Mississippi Public Broadcasting's Annie Gilbertson takes us to one school where white teachers are the standard and bilingual education is the goal.

ANNIE GILBERTSON, BYLINE: Vardaman, Mississippi is tucked away in the northeast part of the state. It's a small farming community with a population of 1,300. At least a third of the residents are Hispanic and those numbers keep growing each year. You don't have to go far to see the changes.

ANGEL BARNETTE: OK, eyes this way and let's start.

(SOUNDBITE OF CHILDREN PRACTICING PHONICS)

BARNETTE: Not the, but...

(SOUNDBITE OF CHILDREN PRACTICING PHONICS)

BARNETTE: One more time...

GILBERTSON: Angel Barnette is a second grade teacher at Vardaman Elementary School. Each kindergarten class has had more Spanish-speakers than the year before. And Vardaman Elementary is about to become the first predominantly Latino elementary school in Mississippi.

For teachers like Barnette, new Spanish-speaking students mean new approaches to learning.

(SOUNDBITE OF CHILDREN PRACTICING PHONICS)

BARNETTE: Only time that you can stick your tongue out at your teacher.

(SOUNDBITE OF LAUGHTER)

GILBERTSON: Many of these students are American-born, but close to half the class is made up of native Spanish-speakers, a language Barnette doesn't speak but does her best to encourage. She says she often picks books with English and Spanish words to read to the class.

BARNETTE: They love it when they see the teacher who can't speak it, or say it in such a country drawl. 'Cause that - they don't roll off my tongue easily. It makes them feel special that they can say those words and the others can't. They love that.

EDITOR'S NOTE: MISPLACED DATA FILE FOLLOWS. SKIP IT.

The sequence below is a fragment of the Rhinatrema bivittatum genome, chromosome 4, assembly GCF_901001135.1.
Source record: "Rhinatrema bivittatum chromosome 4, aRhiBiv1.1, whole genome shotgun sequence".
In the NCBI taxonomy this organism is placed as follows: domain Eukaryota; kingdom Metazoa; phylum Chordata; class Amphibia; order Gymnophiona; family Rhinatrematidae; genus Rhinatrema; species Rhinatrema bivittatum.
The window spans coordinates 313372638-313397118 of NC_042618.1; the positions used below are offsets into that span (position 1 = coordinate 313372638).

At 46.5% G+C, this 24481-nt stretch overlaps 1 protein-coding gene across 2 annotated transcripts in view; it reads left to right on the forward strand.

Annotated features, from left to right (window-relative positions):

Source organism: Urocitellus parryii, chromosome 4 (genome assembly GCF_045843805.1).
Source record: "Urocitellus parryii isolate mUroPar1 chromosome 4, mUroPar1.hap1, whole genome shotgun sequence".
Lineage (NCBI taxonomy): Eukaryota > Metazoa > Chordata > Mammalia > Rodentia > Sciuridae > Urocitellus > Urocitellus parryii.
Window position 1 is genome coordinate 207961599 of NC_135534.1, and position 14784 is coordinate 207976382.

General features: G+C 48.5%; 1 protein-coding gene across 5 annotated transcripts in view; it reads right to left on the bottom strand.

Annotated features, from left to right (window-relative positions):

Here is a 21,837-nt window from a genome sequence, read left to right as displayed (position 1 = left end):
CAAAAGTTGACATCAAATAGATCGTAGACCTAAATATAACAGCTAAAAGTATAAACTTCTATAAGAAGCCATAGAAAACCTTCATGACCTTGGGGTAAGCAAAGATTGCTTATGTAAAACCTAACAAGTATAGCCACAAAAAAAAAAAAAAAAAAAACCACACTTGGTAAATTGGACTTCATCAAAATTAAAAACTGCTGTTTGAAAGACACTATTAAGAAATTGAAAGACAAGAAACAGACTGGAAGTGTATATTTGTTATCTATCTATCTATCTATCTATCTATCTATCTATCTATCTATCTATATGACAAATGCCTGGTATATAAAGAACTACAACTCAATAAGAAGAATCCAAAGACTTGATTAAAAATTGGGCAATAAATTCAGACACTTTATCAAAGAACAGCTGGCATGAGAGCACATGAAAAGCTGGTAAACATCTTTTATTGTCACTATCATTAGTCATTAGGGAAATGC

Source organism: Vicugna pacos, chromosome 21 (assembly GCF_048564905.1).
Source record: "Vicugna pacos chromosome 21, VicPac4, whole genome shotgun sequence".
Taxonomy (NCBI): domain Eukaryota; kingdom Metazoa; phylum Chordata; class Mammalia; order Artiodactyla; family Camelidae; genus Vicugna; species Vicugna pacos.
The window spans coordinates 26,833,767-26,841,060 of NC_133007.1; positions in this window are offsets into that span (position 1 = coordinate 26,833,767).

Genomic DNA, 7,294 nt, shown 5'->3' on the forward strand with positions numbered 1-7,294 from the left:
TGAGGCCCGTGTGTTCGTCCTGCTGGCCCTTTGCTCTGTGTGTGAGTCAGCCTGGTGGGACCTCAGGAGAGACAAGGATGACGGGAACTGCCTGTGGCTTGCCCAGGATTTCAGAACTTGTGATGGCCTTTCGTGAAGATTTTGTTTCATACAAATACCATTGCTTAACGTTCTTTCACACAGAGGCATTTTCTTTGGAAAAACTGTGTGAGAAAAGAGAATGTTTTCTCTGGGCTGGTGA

GILBERTSON: Across the country, debate continues on how to best teach English-language learners. Some states, like Arizona, have English-immersion policies where no Spanish is spoken in the classroom. Other states, such as Texas, use a bilingual approach. Mississippi leaves it up to individual districts to determine the best method.

Vardaman Elementary principal Pamela Lee says a big concern for her is finding enough bilingual instructors.

PAMELA LEE: I worry about that every day.

(SOUNDBITE OF LAUGHTER)

LEE: I had one position for a certified teacher open last year and I interviewed 10 people. And no one in that pool of 10 people was bilingual.

GILBERTSON: Rural teachers are already in short supply in Mississippi. The starting salary is under 30,000, and Lee says that makes it even harder to recruit bilingual educators. Lee ended up hiring another English-only teacher because Mississippi doesn't require schools with Spanish-speakers to employ a bilingual instructor.

And for education researchers, like Megan Hopkins, that's the problem.

DR. MEGAN HOPKINS: Bilingual instruction isn't valued, so teachers are not pursuing that credential. And my work shows that likely we have fewer and fewer of them. That may not be a good thing for kids.

GILBERTSON: Hopkins studies at Northwestern University. She says schools need Spanish-speaking educators to create the next generation of bilingual professionals - like doctors, executives and teachers.

HOPKINS: So, it's sort of this cyclical issue. And I think that grow your own policies, I fundamentally believe, are kind of the best for communities in local context.

GILBERTSON: Vardaman Elementary does have one bilingual teacher to help with the children of migrant workers. But as the Hispanic population has grown, so have Annie Anderson's responsibilities. Her job is to improve the English of every Spanish-speaking student in the school. Anderson says students can sound out words well, but struggle with understanding what it is they are reading.

ANNIE ANDERSON: What happened last in our story? Come on, what was going on? Remember art?

GILBERTSON: Once a week, Anderson coaches 170 students one-by-one through these English assignments.

Educators here in Mississippi worry schools will fall further behind if they can't find more bilingual teachers.

For NPR News, I'm Annie Gilbertson. Transcript provided by NPR, Copyright NPR.